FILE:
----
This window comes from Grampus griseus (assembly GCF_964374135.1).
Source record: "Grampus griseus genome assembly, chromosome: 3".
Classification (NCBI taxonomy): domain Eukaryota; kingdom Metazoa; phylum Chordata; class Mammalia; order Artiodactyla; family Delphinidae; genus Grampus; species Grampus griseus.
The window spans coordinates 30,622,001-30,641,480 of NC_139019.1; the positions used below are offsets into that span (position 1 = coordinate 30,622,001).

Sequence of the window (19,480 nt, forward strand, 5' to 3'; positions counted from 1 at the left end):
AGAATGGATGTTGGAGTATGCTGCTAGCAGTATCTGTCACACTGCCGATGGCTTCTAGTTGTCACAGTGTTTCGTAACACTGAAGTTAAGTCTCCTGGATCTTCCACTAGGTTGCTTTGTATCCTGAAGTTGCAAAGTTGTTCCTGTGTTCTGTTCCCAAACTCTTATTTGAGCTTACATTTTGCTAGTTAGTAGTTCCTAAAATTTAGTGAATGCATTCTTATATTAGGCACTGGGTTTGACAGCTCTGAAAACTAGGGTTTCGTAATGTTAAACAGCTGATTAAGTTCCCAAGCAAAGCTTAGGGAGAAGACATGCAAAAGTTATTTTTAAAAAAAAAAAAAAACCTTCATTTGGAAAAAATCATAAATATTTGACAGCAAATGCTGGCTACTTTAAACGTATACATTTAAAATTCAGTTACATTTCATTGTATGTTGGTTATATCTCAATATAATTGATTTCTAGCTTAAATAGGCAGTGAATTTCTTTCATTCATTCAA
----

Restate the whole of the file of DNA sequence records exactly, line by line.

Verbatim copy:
This window comes from Grampus griseus (assembly GCF_964374135.1).
Source record: "Grampus griseus genome assembly, chromosome: 3".
Classification (NCBI taxonomy): domain Eukaryota; kingdom Metazoa; phylum Chordata; class Mammalia; order Artiodactyla; family Delphinidae; genus Grampus; species Grampus griseus.
The window spans coordinates 30,622,001-30,641,480 of NC_139019.1; the positions used below are offsets into that span (position 1 = coordinate 30,622,001).

Sequence of the window (19,480 nt, forward strand, 5' to 3'; positions counted from 1 at the left end):
AGAATGGATGTTGGAGTATGCTGCTAGCAGTATCTGTCACACTGCCGATGGCTTCTAGTTGTCACAGTGTTTCGTAACACTGAAGTTAAGTCTCCTGGATCTTCCACTAGGTTGCTTTGTATCCTGAAGTTGCAAAGTTGTTCCTGTGTTCTGTTCCCAAACTCTTATTTGAGCTTACATTTTGCTAGTTAGTAGTTCCTAAAATTTAGTGAATGCATTCTTATATTAGGCACTGGGTTTGACAGCTCTGAAAACTAGGGTTTCGTAATGTTAAACAGCTGATTAAGTTCCCAAGCAAAGCTTAGGGAGAAGACATGCAAAAGTTATTTTTAAAAAAAAAAAAAAACCTTCATTTGGAAAAAATCATAAATATTTGACAGCAAATGCTGGCTACTTTAAACGTATACATTTAAAATTCAGTTACATTTCATTGTATGTTGGTTATATCTCAATATAATTGATTTCTAGCTTAAATAGGCAGTGAATTTCTTTCATTCATTCAA